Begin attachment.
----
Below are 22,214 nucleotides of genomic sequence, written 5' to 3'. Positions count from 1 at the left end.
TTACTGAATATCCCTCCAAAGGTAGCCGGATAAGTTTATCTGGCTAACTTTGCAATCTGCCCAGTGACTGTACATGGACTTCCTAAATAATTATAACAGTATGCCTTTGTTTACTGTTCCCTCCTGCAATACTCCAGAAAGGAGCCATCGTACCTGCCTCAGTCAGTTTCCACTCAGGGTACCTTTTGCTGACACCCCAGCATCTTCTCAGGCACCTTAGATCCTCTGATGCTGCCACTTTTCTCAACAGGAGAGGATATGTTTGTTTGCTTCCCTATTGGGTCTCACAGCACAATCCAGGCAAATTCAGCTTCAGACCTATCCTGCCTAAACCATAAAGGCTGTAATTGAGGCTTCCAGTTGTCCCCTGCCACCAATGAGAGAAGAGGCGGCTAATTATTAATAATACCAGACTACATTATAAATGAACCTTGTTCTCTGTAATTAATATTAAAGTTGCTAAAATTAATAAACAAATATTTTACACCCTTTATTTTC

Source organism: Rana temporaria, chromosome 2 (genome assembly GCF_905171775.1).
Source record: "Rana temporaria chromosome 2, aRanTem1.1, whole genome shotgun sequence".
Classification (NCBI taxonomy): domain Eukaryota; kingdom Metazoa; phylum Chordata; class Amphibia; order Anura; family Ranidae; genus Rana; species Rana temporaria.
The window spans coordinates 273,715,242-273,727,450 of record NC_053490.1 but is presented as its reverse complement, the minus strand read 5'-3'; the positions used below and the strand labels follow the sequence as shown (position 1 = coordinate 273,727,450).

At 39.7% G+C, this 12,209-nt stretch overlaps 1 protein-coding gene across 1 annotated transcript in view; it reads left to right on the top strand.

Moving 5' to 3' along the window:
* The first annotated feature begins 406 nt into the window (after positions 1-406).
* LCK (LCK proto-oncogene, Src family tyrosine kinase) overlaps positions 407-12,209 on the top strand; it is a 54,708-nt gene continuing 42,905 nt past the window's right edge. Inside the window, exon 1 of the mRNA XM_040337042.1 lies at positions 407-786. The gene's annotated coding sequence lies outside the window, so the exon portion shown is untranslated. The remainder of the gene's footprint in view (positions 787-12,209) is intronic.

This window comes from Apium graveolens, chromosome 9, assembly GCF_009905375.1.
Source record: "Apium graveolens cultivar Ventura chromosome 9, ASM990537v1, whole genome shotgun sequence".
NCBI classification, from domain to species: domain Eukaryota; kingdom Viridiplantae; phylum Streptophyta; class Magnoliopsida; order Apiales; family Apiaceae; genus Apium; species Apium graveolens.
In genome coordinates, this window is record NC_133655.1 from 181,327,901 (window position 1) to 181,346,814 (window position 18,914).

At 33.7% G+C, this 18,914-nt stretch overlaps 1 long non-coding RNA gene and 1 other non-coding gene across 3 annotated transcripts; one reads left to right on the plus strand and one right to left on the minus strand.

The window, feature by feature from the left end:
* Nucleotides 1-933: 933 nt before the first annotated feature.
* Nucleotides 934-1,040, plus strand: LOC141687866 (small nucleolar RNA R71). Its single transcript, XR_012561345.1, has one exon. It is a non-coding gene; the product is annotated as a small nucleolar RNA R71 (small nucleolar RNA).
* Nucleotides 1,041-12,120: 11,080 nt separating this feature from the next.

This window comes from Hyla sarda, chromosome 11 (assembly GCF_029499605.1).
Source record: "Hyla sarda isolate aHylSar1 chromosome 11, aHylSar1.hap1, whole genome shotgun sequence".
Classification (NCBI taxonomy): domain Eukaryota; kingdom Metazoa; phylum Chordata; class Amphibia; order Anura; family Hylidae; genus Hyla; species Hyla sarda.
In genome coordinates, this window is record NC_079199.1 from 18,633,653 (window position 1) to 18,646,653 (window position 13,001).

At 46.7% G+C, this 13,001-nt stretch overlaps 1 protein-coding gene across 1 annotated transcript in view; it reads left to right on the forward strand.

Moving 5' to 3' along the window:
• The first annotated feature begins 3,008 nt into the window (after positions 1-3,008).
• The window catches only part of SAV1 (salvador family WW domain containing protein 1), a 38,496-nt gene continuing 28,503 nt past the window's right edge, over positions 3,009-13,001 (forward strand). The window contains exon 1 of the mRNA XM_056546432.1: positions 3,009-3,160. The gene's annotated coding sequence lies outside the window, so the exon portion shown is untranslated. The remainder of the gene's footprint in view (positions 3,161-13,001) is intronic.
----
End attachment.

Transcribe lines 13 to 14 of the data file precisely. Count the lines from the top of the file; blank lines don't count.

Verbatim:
NCBI classification, from domain to species: domain Eukaryota; kingdom Viridiplantae; phylum Streptophyta; class Magnoliopsida; order Apiales; family Apiaceae; genus Apium; species Apium graveolens.
In genome coordinates, this window is record NC_133655.1 from 181,327,901 (window position 1) to 181,346,814 (window position 18,914).